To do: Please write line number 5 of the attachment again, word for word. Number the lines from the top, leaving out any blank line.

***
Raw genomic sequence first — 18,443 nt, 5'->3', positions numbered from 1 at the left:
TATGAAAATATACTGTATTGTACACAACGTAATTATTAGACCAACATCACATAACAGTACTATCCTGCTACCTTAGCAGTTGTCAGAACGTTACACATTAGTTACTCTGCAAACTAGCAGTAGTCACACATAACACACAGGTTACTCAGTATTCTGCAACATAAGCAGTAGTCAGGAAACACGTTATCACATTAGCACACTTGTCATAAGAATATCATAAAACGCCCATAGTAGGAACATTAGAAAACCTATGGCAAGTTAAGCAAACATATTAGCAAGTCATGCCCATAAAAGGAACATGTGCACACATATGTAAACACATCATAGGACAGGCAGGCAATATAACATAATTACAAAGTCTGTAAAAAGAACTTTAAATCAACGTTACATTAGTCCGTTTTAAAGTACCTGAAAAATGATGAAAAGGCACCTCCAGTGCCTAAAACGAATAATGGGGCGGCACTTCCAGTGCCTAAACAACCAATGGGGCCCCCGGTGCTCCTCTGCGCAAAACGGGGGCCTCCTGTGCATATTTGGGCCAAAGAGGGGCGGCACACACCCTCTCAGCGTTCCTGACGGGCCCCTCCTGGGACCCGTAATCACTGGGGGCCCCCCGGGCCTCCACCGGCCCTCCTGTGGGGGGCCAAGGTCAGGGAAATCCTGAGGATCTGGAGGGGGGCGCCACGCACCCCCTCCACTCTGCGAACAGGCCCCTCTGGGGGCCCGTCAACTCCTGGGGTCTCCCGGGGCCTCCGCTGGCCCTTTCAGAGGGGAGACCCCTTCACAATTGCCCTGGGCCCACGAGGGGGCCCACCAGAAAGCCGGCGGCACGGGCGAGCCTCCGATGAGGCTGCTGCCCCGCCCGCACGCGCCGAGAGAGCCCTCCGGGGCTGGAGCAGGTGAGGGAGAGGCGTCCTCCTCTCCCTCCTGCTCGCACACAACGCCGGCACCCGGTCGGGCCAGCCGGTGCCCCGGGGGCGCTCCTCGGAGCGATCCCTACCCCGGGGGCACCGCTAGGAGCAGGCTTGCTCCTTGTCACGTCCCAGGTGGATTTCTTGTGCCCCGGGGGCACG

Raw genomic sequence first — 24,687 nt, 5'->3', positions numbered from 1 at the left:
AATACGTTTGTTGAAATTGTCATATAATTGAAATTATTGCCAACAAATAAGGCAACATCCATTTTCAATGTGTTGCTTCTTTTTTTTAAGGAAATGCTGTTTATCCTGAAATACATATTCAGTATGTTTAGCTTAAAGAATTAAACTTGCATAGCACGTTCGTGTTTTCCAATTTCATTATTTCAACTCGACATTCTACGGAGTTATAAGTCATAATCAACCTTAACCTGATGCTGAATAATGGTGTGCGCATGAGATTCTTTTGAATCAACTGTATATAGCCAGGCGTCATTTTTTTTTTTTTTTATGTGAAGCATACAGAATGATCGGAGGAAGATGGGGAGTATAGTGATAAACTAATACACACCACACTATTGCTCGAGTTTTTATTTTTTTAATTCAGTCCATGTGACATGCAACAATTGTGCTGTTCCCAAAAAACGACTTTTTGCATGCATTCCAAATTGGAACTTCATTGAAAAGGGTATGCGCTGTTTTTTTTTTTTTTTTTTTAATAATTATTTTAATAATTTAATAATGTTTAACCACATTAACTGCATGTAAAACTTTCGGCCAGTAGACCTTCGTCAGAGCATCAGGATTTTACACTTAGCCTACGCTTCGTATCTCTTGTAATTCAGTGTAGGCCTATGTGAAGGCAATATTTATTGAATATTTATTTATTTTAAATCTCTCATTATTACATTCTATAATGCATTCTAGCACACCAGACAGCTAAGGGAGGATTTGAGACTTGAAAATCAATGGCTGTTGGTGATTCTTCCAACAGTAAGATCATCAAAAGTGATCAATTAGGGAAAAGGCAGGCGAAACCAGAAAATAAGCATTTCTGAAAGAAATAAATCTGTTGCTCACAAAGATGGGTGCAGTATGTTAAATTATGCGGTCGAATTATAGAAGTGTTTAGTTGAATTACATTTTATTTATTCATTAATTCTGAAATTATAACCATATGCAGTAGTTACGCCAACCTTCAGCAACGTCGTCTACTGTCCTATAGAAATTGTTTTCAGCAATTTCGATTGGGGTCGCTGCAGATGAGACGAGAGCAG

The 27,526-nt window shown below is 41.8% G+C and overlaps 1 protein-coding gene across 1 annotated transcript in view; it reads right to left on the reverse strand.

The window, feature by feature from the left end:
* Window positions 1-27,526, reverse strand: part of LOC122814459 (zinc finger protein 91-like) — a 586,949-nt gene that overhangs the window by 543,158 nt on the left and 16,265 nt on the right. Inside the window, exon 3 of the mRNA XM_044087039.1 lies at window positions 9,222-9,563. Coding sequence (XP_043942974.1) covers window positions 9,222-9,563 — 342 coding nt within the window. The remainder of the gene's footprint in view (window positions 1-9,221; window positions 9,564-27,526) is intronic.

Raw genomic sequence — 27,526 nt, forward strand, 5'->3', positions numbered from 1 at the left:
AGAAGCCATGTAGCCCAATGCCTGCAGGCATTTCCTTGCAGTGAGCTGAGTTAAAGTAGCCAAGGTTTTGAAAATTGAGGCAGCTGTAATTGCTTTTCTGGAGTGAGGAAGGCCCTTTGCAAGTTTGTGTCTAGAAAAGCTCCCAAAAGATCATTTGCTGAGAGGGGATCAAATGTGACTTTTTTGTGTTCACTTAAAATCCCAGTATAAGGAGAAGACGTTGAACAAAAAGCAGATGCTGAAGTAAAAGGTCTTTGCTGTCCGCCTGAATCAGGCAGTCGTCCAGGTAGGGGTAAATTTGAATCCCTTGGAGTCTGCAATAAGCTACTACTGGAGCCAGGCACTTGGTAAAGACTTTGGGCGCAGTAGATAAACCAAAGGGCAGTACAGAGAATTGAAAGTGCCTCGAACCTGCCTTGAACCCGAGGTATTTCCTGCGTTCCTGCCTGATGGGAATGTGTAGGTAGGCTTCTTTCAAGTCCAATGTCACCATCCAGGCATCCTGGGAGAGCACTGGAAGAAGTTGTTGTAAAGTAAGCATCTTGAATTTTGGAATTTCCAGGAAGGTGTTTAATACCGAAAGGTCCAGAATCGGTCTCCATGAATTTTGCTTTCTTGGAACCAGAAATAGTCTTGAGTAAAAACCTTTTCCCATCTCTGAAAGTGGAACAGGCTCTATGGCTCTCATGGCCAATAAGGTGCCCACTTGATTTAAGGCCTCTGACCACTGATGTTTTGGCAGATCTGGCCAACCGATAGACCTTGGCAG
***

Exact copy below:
The 27,526-nt window shown below is 41.8% G+C and overlaps 1 protein-coding gene across 1 annotated transcript in view; it reads right to left on the reverse strand.